Sevengill Shark

Sevengill Shark

I was a bit surprised when I caught a baby sevengill shark in Port Phillip Bay. The Bay is known for gummy shark, so at first that’s what I assumed this was. But after reviewing the photos, and a few comments on our Facebook page, it’s pretty clear that it was a sevengill.

There are only two types of sharks with seven gills – the bluntnose and the sharpnose. This was a baby bluntnose sevengill. Most other shark species have five gills.

Little sevengill shark

The bluntnose sevengill shark is one of the only sharks in the cowshark family (Hexanchidae) that prefers shallow coastal waters. As well as being known as the bluntnose sevengill shark, it is also known as the spotted cow shark, mud shark, and the Tasmanian tiger shark.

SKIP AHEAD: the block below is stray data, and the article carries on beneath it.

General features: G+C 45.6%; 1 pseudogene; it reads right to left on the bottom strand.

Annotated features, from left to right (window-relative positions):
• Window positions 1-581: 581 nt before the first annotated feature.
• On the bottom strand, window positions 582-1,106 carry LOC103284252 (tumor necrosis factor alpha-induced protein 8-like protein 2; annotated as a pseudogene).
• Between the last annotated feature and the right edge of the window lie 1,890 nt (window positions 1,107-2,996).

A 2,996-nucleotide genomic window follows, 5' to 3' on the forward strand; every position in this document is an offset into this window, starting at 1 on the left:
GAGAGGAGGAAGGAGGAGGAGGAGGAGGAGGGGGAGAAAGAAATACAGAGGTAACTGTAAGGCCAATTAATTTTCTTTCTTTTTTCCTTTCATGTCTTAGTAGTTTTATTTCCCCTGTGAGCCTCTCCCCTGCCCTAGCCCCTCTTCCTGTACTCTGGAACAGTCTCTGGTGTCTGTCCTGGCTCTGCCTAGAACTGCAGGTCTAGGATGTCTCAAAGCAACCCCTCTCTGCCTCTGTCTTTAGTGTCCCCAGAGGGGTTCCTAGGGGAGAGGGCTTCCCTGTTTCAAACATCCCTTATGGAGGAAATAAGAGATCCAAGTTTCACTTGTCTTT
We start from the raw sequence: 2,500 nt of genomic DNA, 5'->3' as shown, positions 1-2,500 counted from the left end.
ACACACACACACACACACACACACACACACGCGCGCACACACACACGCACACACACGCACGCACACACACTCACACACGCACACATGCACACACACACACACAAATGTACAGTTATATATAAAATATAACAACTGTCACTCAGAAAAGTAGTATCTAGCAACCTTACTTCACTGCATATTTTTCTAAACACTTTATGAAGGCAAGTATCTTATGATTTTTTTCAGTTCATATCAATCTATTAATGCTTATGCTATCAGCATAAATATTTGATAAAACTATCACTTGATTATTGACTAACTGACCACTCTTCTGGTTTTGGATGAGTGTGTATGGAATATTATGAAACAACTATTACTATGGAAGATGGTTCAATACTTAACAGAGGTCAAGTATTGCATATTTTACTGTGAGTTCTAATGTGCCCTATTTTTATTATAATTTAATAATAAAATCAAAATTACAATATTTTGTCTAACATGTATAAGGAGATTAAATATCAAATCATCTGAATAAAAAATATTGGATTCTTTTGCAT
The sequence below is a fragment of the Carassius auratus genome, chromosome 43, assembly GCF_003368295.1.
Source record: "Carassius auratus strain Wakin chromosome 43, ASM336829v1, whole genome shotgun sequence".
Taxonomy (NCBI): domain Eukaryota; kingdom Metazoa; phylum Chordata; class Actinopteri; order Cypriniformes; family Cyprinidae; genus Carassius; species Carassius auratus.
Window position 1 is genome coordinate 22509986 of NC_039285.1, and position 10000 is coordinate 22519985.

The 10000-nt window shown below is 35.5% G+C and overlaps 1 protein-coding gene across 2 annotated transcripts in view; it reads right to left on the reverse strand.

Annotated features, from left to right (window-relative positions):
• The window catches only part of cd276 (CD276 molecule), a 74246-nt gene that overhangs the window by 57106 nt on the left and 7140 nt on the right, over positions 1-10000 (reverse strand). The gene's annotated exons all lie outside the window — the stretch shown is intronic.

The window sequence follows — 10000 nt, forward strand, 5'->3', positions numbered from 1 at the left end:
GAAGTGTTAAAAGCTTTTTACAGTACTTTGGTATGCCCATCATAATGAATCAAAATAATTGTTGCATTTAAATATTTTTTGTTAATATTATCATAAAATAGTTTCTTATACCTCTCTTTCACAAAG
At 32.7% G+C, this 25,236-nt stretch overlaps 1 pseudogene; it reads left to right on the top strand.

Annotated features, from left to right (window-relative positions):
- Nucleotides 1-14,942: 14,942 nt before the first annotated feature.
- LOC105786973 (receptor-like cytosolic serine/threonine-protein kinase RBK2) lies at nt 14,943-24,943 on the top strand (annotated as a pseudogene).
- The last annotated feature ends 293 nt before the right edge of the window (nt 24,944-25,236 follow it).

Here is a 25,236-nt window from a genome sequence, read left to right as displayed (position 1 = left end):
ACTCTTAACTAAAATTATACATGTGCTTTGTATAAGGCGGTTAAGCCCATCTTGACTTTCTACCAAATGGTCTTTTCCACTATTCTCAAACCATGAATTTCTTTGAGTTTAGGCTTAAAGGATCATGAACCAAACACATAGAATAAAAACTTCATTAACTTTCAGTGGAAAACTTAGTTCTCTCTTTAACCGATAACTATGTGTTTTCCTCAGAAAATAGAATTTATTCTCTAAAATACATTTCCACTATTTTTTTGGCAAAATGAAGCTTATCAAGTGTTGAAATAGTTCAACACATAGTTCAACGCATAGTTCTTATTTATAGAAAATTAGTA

They are a large shark that grows up to 3m (about 10 feet) in length and up to 110kg (240lbs). It has a blunt snout with a broad head, large body, one dorsal fin far back in its body, a large anal fin, and small black and white spots covering its back and fins. Its lower jaw has six rows of comb-shaped large teeth and five rows of saw-like teeth on the top jaw.

broadnose-sevengill-shark-habitat-map

These sharks are considered fairly aggressive. They are known to hunt in packs for large prey, and their diets are known to consist of approximately 30% mammals (dolphins and seals). They have large mouths for eating large prey, and eat other sharks as well as their own kind, rays and bony fish.

Needless to say, I threw this baby back to get nice and big.

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